Monday, US DEA Special Agent José Ismael Irizarry and his wife Nathalia Gomez Irizarry pled guilty to all charges in a 19 count indictment brought against the couple for a scheme in which they collaborated with the very narcotraffickers agent Irizarry was assigned to bring to justice, diverting over $9 million USD in ill-gotten drug proceeds to their own personal possession.
The admission calls into question the checks, balances and supervision in place at the DEA since apparently Irizarry was able to move vast sums of public money to private accounts, fail polygraph tests and live a lavish lifestyle that did not coincide with a federal law enforcement officer’s income.
According to the Associated Press, Irizarry had a $767,000 home in Cartagena, Colombia, additional homes in South Florida and Puerto Rico, several Land Rovers, a BMW, a Tiffany diamond ring worth $30,000 and a Lamborghini Huracan Spyder purchased under the name of a family member. The $300,000 Lamborghini seems to connect Irizarry to Jenny Ambuila and her father Omar, who were arrested in Colombia on customs fraud. US officials who requested not to be named, told the AP that the Ambuilas are related to Nathalia Gomez Irizarry.
The Colombian DEA field office is struggling, with record levels of cocaine production in Colombia, despite a government friendly to the US administration, a peace agreement that saw the main group of FARC rebels disarm, and renewed herbicide spraying of coca crops. Despite Irizarry declaring bankruptcy in 2010 and listing half a million USD in debts, the DEA apparently allowed him to continue to manage financial transactions with informants, and government assets.
“Irizarry joined forces with the same criminal drug organizations he promised to investigate and prosecute, “said U.S. Attorney Byung J. “BJay” Pak for the Northern District of Georgia. “He and his wife now stand as convicted felons, potentially facing years in federal prison with little to show for the betrayal of his oath to uphold the law.”
U.S. Magistrate Judge Thomas Wilson accepted the guilty pleas in U.S. District Court for the Middle District of Florida. Jose Ismael Irizarry, 46, and his wife, Nathalia Gomez-Irizarry, 36, admitted to participating in a seven-year scheme to divert over $9 million in drug proceeds from undercover money laundering investigations into bank accounts that they and co-conspirators controlled. Irizarry and Gomez-Irizarry are scheduled to be sentenced at a later date.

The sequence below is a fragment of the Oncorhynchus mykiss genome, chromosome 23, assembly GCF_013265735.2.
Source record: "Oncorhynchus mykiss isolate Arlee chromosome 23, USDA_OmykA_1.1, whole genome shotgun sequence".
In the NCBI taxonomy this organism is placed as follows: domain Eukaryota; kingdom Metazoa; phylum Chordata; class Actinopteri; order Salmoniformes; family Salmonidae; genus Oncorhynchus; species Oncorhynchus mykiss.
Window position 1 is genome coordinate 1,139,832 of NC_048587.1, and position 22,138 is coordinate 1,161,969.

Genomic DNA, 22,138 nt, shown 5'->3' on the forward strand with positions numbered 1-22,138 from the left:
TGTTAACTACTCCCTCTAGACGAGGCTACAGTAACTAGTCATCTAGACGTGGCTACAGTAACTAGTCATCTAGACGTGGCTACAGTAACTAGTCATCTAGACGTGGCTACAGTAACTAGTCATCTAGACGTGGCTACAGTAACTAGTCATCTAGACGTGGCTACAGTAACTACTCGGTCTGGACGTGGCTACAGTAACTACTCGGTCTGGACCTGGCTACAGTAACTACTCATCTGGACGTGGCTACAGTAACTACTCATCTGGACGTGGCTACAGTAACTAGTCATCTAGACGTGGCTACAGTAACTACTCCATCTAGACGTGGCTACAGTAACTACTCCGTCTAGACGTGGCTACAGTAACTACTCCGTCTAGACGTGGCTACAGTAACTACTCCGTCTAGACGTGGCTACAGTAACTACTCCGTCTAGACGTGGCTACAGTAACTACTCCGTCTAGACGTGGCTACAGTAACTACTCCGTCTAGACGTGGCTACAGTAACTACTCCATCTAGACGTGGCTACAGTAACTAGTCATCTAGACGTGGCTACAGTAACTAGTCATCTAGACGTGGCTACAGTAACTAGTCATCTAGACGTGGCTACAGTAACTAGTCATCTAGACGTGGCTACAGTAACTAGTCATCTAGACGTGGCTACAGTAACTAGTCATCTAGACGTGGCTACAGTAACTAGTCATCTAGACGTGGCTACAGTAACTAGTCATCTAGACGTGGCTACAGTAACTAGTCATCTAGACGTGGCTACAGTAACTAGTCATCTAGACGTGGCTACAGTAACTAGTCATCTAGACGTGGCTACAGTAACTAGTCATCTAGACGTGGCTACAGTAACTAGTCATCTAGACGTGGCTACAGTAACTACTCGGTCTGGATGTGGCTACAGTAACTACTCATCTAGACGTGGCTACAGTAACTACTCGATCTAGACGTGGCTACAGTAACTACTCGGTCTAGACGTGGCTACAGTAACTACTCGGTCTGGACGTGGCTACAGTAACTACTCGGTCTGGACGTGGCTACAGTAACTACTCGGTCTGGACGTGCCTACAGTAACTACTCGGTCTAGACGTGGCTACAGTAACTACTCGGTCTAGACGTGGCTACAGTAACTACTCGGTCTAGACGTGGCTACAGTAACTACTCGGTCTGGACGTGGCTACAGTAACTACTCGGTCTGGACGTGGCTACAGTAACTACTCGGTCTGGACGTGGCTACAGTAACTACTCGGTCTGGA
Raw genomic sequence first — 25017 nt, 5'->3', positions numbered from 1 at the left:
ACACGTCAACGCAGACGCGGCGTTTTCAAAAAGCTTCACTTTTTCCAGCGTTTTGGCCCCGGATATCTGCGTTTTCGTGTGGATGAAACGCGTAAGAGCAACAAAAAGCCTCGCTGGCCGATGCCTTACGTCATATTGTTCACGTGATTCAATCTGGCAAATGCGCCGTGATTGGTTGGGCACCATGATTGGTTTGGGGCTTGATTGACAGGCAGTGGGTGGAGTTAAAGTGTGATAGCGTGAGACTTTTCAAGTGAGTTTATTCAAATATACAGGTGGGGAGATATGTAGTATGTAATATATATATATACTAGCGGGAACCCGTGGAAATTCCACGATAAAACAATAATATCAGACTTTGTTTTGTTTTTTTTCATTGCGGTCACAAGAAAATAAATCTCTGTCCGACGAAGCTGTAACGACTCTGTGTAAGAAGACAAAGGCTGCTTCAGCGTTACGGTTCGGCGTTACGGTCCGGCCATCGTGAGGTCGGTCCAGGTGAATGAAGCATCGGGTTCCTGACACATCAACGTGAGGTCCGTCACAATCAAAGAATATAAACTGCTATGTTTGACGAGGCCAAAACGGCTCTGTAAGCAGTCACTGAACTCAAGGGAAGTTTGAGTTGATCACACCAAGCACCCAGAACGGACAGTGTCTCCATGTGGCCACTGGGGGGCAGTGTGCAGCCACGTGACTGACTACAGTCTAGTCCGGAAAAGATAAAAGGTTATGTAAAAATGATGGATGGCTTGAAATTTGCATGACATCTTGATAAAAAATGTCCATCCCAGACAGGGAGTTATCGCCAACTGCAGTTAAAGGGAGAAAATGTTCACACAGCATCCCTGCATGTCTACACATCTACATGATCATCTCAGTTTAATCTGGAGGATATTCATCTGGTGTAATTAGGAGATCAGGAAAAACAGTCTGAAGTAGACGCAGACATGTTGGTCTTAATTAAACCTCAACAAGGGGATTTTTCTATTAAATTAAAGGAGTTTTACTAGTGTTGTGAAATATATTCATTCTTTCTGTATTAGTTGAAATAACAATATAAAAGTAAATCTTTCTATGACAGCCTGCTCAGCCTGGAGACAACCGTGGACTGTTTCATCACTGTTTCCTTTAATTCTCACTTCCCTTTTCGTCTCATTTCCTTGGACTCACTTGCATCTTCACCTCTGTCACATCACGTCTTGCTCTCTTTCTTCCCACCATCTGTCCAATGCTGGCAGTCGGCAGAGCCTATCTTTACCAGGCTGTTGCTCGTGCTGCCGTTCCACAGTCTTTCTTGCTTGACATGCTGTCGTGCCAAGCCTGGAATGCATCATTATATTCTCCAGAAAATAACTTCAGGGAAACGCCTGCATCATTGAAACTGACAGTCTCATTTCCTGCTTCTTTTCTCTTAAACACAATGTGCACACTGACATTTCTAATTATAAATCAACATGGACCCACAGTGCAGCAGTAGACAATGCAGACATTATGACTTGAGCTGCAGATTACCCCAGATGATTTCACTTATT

Irizarry filed for personal bankruptcy protection in December of 2010. As part of his plea, he admitted that soon after his bankruptcy was filed he began to exploit his position of public trust as a special agent to divert funds from undercover DEA money laundering investigations to himself and to co-conspirators. Diverted funds were then used to purchase jewelry, luxury cars, and a home. The scheme lasted throughout Irizarry’s assignments to the DEA’s Miami Field Division and to its office in Cartagena, Colombia. Irizarry resigned from the DEA in January of 2018.
Irizarry also admitted that he and his criminal associates opened a bank account with a stolen identity and then utilized the account to secretly send and receive drug proceeds from active DEA investigations. Gomez-Irizarry admitted that she allowed her bank accounts and a Florida corporation in her name to be used in the scheme. By his own admission, Irizarry was in personal bankruptcy proceedings for nearly the duration of his criminal conduct and failed to disclose any of his illicit income to the U.S. Bankruptcy Court.
Irizarry pleaded guilty to conspiracy to launder monetary instruments, honest services wire fraud, bank fraud, conspiracy to commit bank fraud, conspiracy to commit identity theft, and aggravated identity theft. Gomez-Irizarry pleaded guilty to conspiracy to launder monetary instruments.
Trial Attorneys Joseph Palazzo and Mark A. Irish of the Criminal Division’s Money Laundering and Asset Recovery Section and First Assistant U.S. Attorney Kurt Erskine of the Northern District of Georgia prosecuted the case.
According to the US Justice Department, the FBI, HSI, Justice Department’s OIG, DEA, and IRS-CI investigated the case with contributions from former Assistant U.S. Attorney James Mandolfo and investigators William Campbell and Paul Serletti. The U.S. Marshals Service, U.S. Customs and Border Protection, the Justice Department’s Office of International Affairs, the Narcotic and Dangerous Drug Section’s Judicial Attaché’s Office in Bogota, Colombia, the U.S. Attorney’s Offices for the District of Puerto Rico, Southern District of New York, and the Eastern District of Texas, the Colombian Attorney General’s Office (Fiscalia General de la Nacion), the Department of Homeland Security’s Office of Inspector General, and the South Florida Money Laundering Strike Force at the Miami-Dade State Attorney’s Office provided additional assistance.
Photo courtesy US DEA